Profit Pregame

This Could Be One of the Biggest Deals or Worst Flops of the Year

A Newly Proposed League has a Huge Financier in its Corner

One of banking’s biggest names is behind a potentially seismic shift in the sports world.

What’s happening?

As we discussed last week, banking stocks have gotten a lot of attention lately, mostly for their profit potential from rising interest rates.

But one bank in particular is in the news for a completely different reason this week.

In what would be one of the biggest shake-ups in the history of sports, twelve of Europe’s biggest soccer teams have announced their intention to form a controversial new Super League.

The potential revenue from such a venture could be massive. The ten highest grossing soccer clubs in Europe averaged more than $671 million in revenue per team for the 2019-2020 season.

To take advantage of the enormous opportunity, one of the banking world’s biggest names has stepped in to help finance the breakaway league.

And some investors are seeing dollar signs.

Where’s the money?

Although the sport has never been as popular here in the U.S., American banker JPMorgan Chase & Co. (JPM) might be the new European Super League’s biggest fan as it works toward securing a deal to provide financing.

The amount of funding, after additional payments and expenses, is estimated to total $4.8 billion at an interest rate of 2% to 3% over a 23-year period. The investment may be offered to investors at a later date, but for now is funded entirely by JPM.

It’s an investment that would provide a stable revenue stream in what would instantly become one of the world’s most lucrative leagues.

The formation of the new league would allow member teams – which boast some of the largest fan bases on the planet – to avoid playing smaller clubs that generate less revenue, and allow the league to set more favorable TV and licensing deals.

To put it in perspective, the UEFA Champions League – the league that currently pits Europe’s biggest clubs against each other – generated more than $3.3 billion in 2019.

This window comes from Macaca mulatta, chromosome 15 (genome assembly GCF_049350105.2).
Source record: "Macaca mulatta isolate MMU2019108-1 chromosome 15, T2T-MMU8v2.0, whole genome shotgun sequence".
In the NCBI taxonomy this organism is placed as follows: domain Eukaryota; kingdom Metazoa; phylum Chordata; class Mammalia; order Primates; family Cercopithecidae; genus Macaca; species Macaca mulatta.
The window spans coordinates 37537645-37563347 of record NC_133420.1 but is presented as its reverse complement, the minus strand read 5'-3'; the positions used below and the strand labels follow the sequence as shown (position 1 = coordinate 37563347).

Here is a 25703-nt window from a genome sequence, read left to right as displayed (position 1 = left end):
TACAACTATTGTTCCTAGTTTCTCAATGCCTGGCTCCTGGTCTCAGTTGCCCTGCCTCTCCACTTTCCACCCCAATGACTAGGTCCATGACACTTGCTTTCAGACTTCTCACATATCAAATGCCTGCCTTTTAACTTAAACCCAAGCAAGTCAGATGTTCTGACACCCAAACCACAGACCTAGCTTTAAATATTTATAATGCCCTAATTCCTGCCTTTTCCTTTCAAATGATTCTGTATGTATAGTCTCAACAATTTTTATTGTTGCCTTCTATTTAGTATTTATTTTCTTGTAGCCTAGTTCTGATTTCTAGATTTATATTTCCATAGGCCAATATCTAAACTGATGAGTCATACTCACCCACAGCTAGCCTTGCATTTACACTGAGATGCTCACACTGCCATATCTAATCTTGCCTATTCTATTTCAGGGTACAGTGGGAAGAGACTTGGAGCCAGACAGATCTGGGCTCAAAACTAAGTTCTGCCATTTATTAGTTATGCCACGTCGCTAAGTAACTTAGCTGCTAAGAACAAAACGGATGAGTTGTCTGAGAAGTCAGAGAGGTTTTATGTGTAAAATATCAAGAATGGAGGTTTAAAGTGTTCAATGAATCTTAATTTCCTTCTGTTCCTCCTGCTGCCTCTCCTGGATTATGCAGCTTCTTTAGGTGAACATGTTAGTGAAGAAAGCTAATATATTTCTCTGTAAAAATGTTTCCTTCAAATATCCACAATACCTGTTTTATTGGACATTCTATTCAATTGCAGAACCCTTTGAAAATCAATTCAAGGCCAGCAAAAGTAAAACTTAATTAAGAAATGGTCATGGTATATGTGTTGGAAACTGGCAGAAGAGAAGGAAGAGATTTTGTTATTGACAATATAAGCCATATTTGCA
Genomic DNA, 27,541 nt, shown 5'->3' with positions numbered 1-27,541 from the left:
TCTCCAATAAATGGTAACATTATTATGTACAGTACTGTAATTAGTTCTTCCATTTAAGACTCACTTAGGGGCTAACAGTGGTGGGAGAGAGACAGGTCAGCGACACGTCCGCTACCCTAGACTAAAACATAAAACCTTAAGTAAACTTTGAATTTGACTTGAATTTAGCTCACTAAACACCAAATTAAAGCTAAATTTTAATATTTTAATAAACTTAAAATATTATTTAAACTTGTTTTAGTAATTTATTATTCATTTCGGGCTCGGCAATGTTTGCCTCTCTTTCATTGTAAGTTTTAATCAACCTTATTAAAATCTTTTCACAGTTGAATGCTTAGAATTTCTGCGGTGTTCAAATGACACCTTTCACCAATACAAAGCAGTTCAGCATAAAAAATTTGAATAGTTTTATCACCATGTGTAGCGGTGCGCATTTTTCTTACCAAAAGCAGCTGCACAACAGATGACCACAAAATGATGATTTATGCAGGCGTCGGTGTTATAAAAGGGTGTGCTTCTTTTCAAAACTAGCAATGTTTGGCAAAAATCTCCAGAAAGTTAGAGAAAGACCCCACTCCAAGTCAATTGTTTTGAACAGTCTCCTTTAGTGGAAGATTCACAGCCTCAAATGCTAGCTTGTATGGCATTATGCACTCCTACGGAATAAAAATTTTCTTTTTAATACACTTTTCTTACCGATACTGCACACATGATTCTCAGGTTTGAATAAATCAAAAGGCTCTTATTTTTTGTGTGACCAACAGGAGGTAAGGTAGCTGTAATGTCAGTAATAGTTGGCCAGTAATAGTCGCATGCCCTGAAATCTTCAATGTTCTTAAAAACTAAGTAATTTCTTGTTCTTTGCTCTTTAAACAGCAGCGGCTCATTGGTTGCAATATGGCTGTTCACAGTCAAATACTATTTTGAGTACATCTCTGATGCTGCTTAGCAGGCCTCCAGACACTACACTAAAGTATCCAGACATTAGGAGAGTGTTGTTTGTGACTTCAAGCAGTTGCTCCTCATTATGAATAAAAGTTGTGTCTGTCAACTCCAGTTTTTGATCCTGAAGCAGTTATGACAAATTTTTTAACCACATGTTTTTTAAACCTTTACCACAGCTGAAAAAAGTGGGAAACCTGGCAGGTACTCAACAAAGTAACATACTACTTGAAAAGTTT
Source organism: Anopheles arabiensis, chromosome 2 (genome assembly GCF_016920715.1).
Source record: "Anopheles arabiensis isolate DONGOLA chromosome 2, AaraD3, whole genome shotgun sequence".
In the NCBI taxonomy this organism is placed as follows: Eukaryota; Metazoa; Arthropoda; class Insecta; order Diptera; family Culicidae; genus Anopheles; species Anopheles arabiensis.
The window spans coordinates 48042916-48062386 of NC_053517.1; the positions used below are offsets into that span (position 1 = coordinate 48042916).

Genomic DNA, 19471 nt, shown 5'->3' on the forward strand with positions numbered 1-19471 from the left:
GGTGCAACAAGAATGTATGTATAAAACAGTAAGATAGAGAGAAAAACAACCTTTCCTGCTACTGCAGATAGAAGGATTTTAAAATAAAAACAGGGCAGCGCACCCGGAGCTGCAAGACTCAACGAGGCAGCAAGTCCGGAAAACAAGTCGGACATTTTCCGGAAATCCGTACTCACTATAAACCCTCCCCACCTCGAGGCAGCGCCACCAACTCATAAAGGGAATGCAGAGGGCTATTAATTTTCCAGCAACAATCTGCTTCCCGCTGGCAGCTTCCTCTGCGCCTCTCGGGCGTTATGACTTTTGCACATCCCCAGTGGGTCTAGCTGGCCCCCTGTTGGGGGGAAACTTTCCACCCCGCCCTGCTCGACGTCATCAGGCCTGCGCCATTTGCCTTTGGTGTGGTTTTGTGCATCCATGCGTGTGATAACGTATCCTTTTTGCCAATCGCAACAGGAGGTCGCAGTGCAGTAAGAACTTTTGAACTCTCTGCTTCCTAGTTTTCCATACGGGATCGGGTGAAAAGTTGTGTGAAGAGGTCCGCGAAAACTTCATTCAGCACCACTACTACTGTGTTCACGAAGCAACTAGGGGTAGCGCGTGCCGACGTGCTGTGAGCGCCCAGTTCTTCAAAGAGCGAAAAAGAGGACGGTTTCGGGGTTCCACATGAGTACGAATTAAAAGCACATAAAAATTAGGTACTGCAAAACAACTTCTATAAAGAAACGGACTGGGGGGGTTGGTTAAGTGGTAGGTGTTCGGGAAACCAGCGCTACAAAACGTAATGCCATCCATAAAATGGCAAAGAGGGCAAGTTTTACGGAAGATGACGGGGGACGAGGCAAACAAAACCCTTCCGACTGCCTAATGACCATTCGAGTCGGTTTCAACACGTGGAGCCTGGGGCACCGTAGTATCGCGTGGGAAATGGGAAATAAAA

But for all of its money-making potential, the new league is far from a sure thing. It has been met with huge backlash from fans, competing European leagues, and soccer’s governing body, FIFA – which has threatened a ban from all FIFA sponsored events, including the World Cup, for any teams and players that participate in the Super League.

So, should you put some of your speculative capital to work in JPM in the hopes of reaching a financing deal?

Here’s what I think…

How do I get some?

I have to say, JPMorgan backing one of the biggest soccer leagues ever is a head-scratcher for me.

Does this make sense? I think the answer is no. Why would a bank back a soccer league?

It seems like so many companies and businesses are getting into businesses that are not their core.

In addition, there’s a strong possibility that the Super League never even comes into existence.

The creation of the new league is facing a massive amount of criticism and resistance from just about just about every other soccer organization in Europe.

I think this news might not result in revenue for JPM for years, if ever. So until then, I would rather focus on deals that make more sense.

You Can Join One of the World’s Best Trading Teams

Sports isn’t the only place where a new era is being ushered in.

The advent of commissions free, easily accessible online trading has attracted a tidal wave of novice investors to the market.

In trading – much like the sports world – if one side is winning, it means another side is losing.

And right now, inexperienced investors are throwing darts at investments, making $11 million up for grabs every second of every day.

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It’s the trading equivalent of Manchester United playing against your local high school’s soccer team.

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In the Spotlight: A Big Blow to the Future of Automobiles

Self-driving cars are the wave of the future that some of the biggest companies in the auto making industry are feverishly developing.

But one of the most popular names in the business suffered a tragic setback this week.

On Saturday night, two men in Texas died after the Tesla Model S vehicle crashed into a tree. Investigations revealed that no one was present in the driver’s seat, and it is believed the two men were testing the self-driving feature of the vehicle.

The National Highway Traffic Safety Administration has opened a probe into the crash. The NHTSA does not currently regulate self-driving vehicles, but it is believed that it will step in to establish rules in the near future as automated vehicles become more prevalent.

Tesla, Inc. (TSLA) stock fell by as much as 6.4% during yesterday’s trading. I believe the stock has more room to go lower, but I will be keeping my eye out for a bottom and a good buying position.

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